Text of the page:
Trey Burton didn’t understand the hubbub about his fourth quarter long snap after Sunday’s loss to Washington. Three different circles of reporters cropped up outside his locker, each asking him the same questions. How often does he practice long snapping? When was the last time he’d practiced? Was he ready?
“It’s just snapping the ball, man,” he said, chuckling, after the media maelstrom had subsided. “I just take it, and I snap it.”
Of course, as we saw on Sunday, it’s not quite that simple in execution. Brent Celek struggled mightily when he tried to feed a ball to Donnie Jones for a field goal. Even Burton’s successful snap was a bit high. Jones had to come up with an impressive snare.
“Donnie did a great job,” Burton said. “I mean, it was really high. He snagged it and brought it down. He’s obviously good at what he does. The majority of it’s on him.”
When Celek got hurt during the game, Burton, the No. 3 long snapper on the team’s depth chart, got three practice snaps in before the live version. He thought they felt good. He’d practiced in college, but hadn’t actually long snapped in a live game since his Pop Warner days.
Burton trotted on to the field, sized up the ball, and then let it fly. The Eagles took a 22-21 lead on Caleb Sturgis’s field goal.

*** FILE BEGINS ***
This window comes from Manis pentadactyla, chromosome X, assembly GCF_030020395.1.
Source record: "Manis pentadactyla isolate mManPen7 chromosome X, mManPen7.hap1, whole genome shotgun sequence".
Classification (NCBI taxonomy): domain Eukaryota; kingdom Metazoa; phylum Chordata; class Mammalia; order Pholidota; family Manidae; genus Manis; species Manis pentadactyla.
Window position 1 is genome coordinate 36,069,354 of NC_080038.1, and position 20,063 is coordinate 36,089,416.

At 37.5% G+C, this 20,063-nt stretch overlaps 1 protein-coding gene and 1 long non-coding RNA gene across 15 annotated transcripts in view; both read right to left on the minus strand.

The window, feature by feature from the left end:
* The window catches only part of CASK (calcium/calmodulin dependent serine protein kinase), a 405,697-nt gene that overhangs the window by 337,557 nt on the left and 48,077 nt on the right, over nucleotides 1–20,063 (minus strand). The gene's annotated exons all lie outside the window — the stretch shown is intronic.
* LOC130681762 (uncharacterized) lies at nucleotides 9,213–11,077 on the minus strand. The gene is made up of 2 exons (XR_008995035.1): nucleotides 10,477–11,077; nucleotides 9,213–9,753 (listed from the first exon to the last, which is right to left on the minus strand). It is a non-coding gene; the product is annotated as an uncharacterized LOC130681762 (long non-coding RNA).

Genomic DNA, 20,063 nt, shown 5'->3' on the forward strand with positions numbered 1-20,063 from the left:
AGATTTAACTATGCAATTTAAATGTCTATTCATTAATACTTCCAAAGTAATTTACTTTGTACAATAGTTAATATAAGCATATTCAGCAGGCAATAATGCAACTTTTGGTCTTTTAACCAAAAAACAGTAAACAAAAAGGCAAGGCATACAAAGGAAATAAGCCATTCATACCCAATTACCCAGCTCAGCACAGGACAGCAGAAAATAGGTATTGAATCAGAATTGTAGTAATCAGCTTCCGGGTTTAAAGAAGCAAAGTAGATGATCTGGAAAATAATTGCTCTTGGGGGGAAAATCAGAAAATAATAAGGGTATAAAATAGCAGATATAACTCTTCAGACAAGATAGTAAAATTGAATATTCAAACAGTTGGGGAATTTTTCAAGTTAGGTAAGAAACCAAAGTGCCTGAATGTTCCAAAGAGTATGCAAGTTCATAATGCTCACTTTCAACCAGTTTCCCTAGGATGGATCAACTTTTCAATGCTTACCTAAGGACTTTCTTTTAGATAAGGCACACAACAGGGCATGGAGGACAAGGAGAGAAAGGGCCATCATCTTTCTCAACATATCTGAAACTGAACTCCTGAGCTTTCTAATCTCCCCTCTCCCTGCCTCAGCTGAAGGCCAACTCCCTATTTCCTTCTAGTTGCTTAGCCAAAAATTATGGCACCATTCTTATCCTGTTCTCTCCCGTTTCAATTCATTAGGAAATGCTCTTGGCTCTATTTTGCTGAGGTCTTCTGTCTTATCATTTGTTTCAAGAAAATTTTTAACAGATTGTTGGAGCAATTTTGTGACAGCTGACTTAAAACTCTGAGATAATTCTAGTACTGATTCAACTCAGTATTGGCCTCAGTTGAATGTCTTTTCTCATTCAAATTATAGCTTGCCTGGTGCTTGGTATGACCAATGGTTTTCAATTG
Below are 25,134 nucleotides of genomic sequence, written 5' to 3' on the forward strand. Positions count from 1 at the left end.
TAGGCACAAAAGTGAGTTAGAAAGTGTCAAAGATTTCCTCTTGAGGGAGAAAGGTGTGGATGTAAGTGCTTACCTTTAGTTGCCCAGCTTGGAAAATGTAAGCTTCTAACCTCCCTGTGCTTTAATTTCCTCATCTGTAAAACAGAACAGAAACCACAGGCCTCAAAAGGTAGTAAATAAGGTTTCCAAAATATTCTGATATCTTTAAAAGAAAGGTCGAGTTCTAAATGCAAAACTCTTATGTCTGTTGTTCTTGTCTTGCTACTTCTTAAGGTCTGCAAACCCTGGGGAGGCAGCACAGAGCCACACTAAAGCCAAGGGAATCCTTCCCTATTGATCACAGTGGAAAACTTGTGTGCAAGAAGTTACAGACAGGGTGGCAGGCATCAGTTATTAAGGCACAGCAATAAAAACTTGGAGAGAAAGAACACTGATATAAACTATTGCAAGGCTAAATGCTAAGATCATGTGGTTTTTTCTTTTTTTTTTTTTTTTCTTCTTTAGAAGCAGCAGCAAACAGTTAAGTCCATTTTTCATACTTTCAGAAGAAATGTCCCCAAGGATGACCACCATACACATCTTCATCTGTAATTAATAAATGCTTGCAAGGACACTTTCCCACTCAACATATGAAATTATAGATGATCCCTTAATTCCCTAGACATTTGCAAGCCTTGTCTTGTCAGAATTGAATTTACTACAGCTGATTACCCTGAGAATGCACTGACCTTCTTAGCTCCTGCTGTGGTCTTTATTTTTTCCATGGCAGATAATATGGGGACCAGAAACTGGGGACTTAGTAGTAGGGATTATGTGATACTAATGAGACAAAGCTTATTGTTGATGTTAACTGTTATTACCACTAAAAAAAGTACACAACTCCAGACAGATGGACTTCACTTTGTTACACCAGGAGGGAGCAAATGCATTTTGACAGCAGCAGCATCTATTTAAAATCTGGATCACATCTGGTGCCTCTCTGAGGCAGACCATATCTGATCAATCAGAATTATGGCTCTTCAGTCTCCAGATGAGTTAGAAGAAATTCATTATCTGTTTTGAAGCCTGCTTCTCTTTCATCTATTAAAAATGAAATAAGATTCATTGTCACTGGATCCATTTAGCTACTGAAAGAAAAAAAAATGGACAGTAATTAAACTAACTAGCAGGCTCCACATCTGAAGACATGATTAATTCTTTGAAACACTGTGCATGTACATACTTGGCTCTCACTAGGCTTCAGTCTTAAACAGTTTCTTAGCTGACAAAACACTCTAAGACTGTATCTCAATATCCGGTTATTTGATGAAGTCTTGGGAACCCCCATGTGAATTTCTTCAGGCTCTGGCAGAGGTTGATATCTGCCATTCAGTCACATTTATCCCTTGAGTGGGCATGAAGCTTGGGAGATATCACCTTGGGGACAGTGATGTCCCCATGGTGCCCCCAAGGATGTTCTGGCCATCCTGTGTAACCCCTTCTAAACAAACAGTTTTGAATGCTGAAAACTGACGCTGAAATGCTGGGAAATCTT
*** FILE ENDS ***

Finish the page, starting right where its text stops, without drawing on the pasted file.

As Burton trotted off the field, he sought out Celek on the sideline.
“The ball we used in the game was a lot slicker than the one we used on the sideline,” Burton noted. “I came over to [Brent Celek] and I asked him, did the same thing happen to him after I snapped it? And he said yeah.”
Burton just happened to get a better bounce.
It was yet another contribution from Burton on a banner day for the team’s third tight end. After sitting mired on the team’s bench behind Celek and Zach Ertz, two stalwarts at the position, Burton is getting the looks he clearly deserved in his third year with the Eagles.
He set two career highs with seven catches and 65 yards on Sunday, and factored heavily into the team’s passing attack all afternoon long. Only Ertz (10) and Jordan Matthews (8) caught more passes than Burton, and he saw the same number of targets as Matthews, the team’s best wide receiver.
In his last six outings, Burton has 19 catches for 197 yards, an average of 3.1 catches for 32.8 yards per game. He has 17 catches and 169 more yards than Brent Celek this season, and said he’s begun to establish a comfortable rapport with Carson Wentz.
He’s not doing anything differently, Burton says. He’s just playing.
“I think the biggest change, in reality, is that I’m playing more,” Burton said. “I wasn’t playing as much in the past. So the more reps we get, obviously the more comfortable we’re going to be. [Wentz] does a really good job of going through his reads and his progressions, finding the guy he’s supposed to throw it to.”
Wentz, Burton said, hasn’t singled him out during the week as a guy he’s looking for, nor have Doug Pederson or Frank Reich actively shifted the team’s game plans.
“It’s the flow of the game,” Burton said. “People get hurt, people are healthy, whatever happens. It all influences how much I’m going to get in. Because, look at it, I’ve got some great guys in front of me. I’m the third tight end.”
He’s the third tight end, and the third long snapper, two positions normally sans glamour. And yet here Burton is, shining brighter still.